Online from: 1982
Subject Area: Electrical & Electronic Engineering
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|Title:||A posteriori iron loss computation with a vector hysteresis model|
|Author(s):||A. Belahcen, (Department of Electrical Engineering, Aalto University, Aalto, Finland), E. Dlala, (Department of Electrical Engineering, Aalto University, Aalto, Finland), K. Fonteyn, (Department of Electrical Engineering, Aalto University, Aalto, Finland), M. Belkasim, (Department of Electrical Engineering, Aalto University, Aalto, Finland)|
|Citation:||A. Belahcen, E. Dlala, K. Fonteyn, M. Belkasim, (2010) "A posteriori iron loss computation with a vector hysteresis model", COMPEL: The International Journal for Computation and Mathematics in Electrical and Electronic Engineering, Vol. 29 Iss: 6, pp.1493 - 1503|
|Keywords:||Electric machines, Hysteresis, Iron, Modelling, Steel|
|Article type:||Research paper|
|DOI:||10.1108/03321641011078562 (Permanent URL)|
|Publisher:||Emerald Group Publishing Limited|
Purpose – The purpose of this paper is to find out how to model iron losses in electrical machines accurately and efficiently.
Design/methodology/approach – The starting point was a previously developed vector hysteresis model that was designed and incorporated into the 2D time-stepping finite-element (FE) simulation of induction machines. The developed approach here is a decoupling between the vector hysteresis model and the 2D FE model of the machine. The huge time consumption of the incorporated hysteresis model required some new approach to make the model computationally efficient. This is dealt with through an a posteriori use of the vector hysteresis model.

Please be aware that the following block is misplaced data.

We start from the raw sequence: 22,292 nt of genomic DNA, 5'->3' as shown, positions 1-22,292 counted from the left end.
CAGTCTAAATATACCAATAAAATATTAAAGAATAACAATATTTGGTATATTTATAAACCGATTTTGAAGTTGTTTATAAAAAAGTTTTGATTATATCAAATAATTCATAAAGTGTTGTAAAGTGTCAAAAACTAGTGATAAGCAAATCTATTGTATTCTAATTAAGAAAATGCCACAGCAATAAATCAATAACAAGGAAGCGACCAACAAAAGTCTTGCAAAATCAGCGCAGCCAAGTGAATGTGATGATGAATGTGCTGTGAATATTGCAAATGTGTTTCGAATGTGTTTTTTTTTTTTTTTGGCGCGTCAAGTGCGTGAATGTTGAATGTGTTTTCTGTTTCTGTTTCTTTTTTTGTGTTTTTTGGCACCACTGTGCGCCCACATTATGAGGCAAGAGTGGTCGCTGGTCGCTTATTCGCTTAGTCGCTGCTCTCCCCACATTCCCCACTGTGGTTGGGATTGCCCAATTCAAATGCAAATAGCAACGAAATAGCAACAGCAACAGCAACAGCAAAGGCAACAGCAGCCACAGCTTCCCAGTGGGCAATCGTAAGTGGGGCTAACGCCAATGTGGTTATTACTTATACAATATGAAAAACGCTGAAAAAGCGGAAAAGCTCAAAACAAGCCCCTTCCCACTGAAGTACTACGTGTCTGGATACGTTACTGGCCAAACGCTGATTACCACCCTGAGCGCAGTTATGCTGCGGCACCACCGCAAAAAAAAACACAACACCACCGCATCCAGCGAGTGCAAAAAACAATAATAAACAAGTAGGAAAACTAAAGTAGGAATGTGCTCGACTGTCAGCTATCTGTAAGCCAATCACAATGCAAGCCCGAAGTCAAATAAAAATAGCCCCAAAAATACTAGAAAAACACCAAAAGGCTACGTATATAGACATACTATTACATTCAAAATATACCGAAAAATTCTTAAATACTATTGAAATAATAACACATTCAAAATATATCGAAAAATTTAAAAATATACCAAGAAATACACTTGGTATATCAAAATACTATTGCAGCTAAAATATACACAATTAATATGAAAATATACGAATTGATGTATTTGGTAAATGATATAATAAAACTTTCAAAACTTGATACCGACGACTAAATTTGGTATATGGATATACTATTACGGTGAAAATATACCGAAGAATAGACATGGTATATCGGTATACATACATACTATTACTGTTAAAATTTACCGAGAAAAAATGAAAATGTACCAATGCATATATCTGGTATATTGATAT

Findings – In this research, it was found that the vector hysteresis model, although used in an a posteriori scheme is able to accurately predict the iron losses as far as these losses are small enough not to affect the other operation characteristics of the machine.
Research limitations/implications – The research methods reported in this paper deal mainly with induction machines. The methods should be applied for transient operations of the induction machines as well as for other types of machines. The fact that the iron losses do not affect very much the operation characteristics of the machine is based on the fact that the air gap field plays a major role in these machines. The method cannot be applied to other magnetic devices where the iron losses are the main loss component.
Originality/value – The paper is of practical value for designers of electrical machines, who use FE programs. The methods presented here allow them to use a different FE package to simulate the machine and own routines (based on the presented methods) to predict the iron losses without loss of accuracy and in a reasonably short time.
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